Jewelry Stories

Exquisite Art Deco ring with sapphire & diamonds, Germany circa 1925

Jewellery in elegant, cool and noble white - that has been the dream of jewellery designers since the late 19th century. But the technical possibilities put a stop to this dream for some time. White diamonds were available, but the tricky part was finding the right metal. At first, only silver was commonly used to create white jewellery from, but the metal tarnishes and can leave discolouration on skin and clothes. Since the years around 1900 platinum was used more and more, but it was difficult to work with and the metal was still much more expensive than gold, so that it mostly remained with thin layers of platinum on the front side of the pieces. When the Pforzheim entrepreneur Karl Richter registered the patent for white gold in 1914, this seemed to be the solution. However, the early white gold alloys were still quite yellowish and also somewhat brittle, so that the fronts of these pieces of jewellery usually still bore a layer of platinum in favour of a whiter colour and finer finish of the surface. This unusual combination of metals is quite peculiar to Art Deco jewels and allows us to be quite certain that the ring is an original from the turbulent years of the Weimar Republic. At the center of the design is a dark blue sapphire that displays intense blue reflections depending on the incidence of light. At the top and bottom, two old-cut diamonds stand alongside it, each of which was cut as early as the 19th century, as evidenced by its cushion shape. Setting older diamonds and using them for modern creations was quite common at the time: even in old catalogues from the Art Deco years, jewellery manufacturers advertised that they could do this on behalf of customers. On the one hand, this saved money, but on the other hand, it continued the history of one's own heirlooms. At the sides of these historic gemstones, a mesh of fine milgrain handles and delicate shadow gaps unfolds, giving the ring an elegant lightness despite its present size. The ring is very well preserved. On the one hand a piece of jewellery history of the Weimar Republic, on the other hand it tells through its materials events that go even beyond its own manufacture.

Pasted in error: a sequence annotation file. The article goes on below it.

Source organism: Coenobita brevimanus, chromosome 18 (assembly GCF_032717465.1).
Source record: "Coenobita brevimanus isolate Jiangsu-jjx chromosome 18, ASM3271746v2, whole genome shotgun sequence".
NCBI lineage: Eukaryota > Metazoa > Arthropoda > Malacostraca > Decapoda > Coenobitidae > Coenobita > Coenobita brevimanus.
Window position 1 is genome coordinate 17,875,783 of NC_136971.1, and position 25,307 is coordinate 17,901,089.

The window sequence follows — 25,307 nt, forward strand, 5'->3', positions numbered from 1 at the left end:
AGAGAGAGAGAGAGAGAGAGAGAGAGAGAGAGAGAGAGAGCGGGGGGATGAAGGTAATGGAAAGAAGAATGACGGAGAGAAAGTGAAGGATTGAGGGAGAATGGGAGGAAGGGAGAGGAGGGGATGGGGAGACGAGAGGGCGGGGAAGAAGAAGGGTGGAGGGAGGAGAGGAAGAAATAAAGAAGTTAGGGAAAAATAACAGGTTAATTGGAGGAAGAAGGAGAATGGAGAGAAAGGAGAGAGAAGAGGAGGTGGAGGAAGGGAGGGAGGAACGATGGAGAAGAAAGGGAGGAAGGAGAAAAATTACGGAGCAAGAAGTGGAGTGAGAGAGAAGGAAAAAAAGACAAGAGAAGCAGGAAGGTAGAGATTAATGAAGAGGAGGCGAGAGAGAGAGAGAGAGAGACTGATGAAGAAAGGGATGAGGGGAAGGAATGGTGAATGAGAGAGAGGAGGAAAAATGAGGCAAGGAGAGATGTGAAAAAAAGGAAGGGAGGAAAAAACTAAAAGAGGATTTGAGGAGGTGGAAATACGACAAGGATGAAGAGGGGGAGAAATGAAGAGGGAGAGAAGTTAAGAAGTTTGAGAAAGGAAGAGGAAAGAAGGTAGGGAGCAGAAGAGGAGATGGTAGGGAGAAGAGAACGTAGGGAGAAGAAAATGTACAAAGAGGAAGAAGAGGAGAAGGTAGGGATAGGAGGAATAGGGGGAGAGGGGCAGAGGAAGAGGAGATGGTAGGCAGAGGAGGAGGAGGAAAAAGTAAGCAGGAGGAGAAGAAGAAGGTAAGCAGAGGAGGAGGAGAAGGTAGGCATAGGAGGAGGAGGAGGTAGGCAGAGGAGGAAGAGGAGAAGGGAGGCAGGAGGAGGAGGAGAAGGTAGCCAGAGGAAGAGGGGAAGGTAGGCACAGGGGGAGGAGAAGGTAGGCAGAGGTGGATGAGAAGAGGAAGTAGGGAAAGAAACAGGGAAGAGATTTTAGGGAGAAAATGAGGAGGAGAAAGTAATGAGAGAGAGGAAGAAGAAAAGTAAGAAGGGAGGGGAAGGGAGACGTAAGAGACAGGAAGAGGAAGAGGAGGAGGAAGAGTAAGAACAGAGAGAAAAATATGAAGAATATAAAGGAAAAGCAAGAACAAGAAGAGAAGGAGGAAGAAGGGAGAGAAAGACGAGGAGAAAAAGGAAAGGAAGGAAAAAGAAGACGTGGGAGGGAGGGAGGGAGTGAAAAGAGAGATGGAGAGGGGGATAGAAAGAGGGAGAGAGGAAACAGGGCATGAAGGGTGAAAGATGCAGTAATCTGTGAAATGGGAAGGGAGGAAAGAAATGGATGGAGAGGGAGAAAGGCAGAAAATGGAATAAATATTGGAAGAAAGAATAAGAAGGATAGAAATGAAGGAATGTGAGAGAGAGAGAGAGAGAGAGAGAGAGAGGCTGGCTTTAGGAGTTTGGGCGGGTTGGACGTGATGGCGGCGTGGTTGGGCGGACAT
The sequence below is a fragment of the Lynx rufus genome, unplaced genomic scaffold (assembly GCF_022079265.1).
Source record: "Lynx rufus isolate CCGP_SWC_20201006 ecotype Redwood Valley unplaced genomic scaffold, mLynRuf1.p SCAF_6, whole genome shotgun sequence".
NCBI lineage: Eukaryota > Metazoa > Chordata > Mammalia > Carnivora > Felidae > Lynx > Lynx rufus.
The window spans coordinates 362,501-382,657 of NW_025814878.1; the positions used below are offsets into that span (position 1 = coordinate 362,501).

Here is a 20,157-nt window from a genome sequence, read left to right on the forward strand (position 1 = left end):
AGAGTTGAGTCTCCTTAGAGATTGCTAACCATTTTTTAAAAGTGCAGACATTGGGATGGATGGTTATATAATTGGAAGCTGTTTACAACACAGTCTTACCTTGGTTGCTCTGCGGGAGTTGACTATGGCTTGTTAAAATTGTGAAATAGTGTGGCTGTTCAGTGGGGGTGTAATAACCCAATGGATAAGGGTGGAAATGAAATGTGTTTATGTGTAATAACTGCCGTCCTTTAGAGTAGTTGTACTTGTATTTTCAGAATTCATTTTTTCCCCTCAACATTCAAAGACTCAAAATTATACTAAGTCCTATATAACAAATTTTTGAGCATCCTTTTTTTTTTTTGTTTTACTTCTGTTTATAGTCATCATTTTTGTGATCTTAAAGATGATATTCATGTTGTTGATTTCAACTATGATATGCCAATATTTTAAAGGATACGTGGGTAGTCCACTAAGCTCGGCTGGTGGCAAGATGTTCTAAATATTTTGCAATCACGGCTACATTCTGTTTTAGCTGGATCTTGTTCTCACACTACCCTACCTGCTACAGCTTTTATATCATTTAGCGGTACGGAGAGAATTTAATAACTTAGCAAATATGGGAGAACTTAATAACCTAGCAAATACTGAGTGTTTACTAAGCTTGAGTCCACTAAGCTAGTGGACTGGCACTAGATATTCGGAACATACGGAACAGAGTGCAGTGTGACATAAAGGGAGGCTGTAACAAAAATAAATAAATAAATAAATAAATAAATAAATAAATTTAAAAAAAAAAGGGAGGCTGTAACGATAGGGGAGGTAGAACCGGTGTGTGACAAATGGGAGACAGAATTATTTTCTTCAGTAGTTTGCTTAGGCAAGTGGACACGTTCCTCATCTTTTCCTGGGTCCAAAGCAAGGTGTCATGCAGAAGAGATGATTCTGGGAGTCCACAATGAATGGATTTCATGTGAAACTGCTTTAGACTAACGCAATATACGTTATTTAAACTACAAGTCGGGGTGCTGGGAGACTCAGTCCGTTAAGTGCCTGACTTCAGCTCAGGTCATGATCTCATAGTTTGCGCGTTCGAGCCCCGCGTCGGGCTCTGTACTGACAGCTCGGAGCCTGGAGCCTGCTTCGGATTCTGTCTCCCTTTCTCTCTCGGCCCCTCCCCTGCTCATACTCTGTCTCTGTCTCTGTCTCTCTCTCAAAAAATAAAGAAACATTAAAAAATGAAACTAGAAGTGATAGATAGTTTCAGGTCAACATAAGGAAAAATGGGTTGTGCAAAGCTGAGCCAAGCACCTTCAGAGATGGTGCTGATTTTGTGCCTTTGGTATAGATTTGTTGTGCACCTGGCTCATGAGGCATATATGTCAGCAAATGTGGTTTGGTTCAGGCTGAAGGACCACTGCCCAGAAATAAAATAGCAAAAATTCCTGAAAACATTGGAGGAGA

We want you to be 100% satisfied! For that reason, we examine, describe and photograph all of our jewellery with the utmost care.

You can rely on our years of experience in the trade and our expertise as a professional art historians for reviews of the antique jewellery. As a member of various trader organisations and the British Society of Jewellery Historians, we remain committed to the highest possible degree of accuracy. In our descriptions, we always also indicate any signs of age and defects and never hide them in our photos – this saves you from any unpleasant surprises when your package arrives.

Should you for some reason not be satisfied, please don’t hesitate to contact us so that we can begin to find a solution together. In any case, you can return any article within 30 days and we will refund the full purchase price.


We want you to be 100% satisfied! That’s why we examine, describe and photograph all our jewellery with the utmost care.

If for any reason you are still not satisfied, contact us and we will find a mutual solution immediately. Regardless, you can return any item within 30 days and we will refund you the full purchase price.